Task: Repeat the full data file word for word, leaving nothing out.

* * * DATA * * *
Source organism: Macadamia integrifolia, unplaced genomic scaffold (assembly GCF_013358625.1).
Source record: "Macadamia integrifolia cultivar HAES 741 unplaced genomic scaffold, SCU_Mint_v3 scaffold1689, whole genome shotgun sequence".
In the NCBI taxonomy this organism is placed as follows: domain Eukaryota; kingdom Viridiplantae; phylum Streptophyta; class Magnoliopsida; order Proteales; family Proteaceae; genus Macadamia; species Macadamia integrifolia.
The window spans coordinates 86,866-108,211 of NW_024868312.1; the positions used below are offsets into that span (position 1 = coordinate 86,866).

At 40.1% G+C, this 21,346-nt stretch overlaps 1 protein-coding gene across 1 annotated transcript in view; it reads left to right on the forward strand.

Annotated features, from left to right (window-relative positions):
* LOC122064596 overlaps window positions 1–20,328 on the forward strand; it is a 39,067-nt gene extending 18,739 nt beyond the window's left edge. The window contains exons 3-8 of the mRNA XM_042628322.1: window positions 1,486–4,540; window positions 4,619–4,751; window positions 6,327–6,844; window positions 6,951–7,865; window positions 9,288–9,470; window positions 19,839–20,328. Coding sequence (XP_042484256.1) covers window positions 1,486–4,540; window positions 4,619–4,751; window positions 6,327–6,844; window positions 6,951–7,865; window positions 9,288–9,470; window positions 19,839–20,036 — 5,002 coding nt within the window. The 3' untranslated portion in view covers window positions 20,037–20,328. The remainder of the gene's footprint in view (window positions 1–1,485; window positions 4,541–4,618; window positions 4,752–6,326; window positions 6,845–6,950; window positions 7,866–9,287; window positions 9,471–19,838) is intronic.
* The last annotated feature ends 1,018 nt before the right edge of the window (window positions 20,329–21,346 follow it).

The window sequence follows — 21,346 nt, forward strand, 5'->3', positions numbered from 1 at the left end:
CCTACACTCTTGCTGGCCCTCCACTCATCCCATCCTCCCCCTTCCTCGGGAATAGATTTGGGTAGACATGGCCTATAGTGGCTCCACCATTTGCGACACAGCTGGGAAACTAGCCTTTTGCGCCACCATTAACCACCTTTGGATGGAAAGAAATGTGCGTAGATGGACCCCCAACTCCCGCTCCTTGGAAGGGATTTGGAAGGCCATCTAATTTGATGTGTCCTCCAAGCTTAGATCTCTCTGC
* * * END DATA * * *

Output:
Source organism: Macadamia integrifolia, unplaced genomic scaffold (assembly GCF_013358625.1).
Source record: "Macadamia integrifolia cultivar HAES 741 unplaced genomic scaffold, SCU_Mint_v3 scaffold1689, whole genome shotgun sequence".
In the NCBI taxonomy this organism is placed as follows: domain Eukaryota; kingdom Viridiplantae; phylum Streptophyta; class Magnoliopsida; order Proteales; family Proteaceae; genus Macadamia; species Macadamia integrifolia.
The window spans coordinates 86,866-108,211 of NW_024868312.1; the positions used below are offsets into that span (position 1 = coordinate 86,866).

At 40.1% G+C, this 21,346-nt stretch overlaps 1 protein-coding gene across 1 annotated transcript in view; it reads left to right on the forward strand.

Annotated features, from left to right (window-relative positions):
* LOC122064596 overlaps window positions 1–20,328 on the forward strand; it is a 39,067-nt gene extending 18,739 nt beyond the window's left edge. The window contains exons 3-8 of the mRNA XM_042628322.1: window positions 1,486–4,540; window positions 4,619–4,751; window positions 6,327–6,844; window positions 6,951–7,865; window positions 9,288–9,470; window positions 19,839–20,328. Coding sequence (XP_042484256.1) covers window positions 1,486–4,540; window positions 4,619–4,751; window positions 6,327–6,844; window positions 6,951–7,865; window positions 9,288–9,470; window positions 19,839–20,036 — 5,002 coding nt within the window. The 3' untranslated portion in view covers window positions 20,037–20,328. The remainder of the gene's footprint in view (window positions 1–1,485; window positions 4,541–4,618; window positions 4,752–6,326; window positions 6,845–6,950; window positions 7,866–9,287; window positions 9,471–19,838) is intronic.
* The last annotated feature ends 1,018 nt before the right edge of the window (window positions 20,329–21,346 follow it).

The window sequence follows — 21,346 nt, forward strand, 5'->3', positions numbered from 1 at the left end:
CCTACACTCTTGCTGGCCCTCCACTCATCCCATCCTCCCCCTTCCTCGGGAATAGATTTGGGTAGACATGGCCTATAGTGGCTCCACCATTTGCGACACAGCTGGGAAACTAGCCTTTTGCGCCACCATTAACCACCTTTGGATGGAAAGAAATGTGCGTAGATGGACCCCCAACTCCCGCTCCTTGGAAGGGATTTGGAAGGCCATCTAATTTGATGTGTCCTCCAAGCTTAGATCTCTCTGC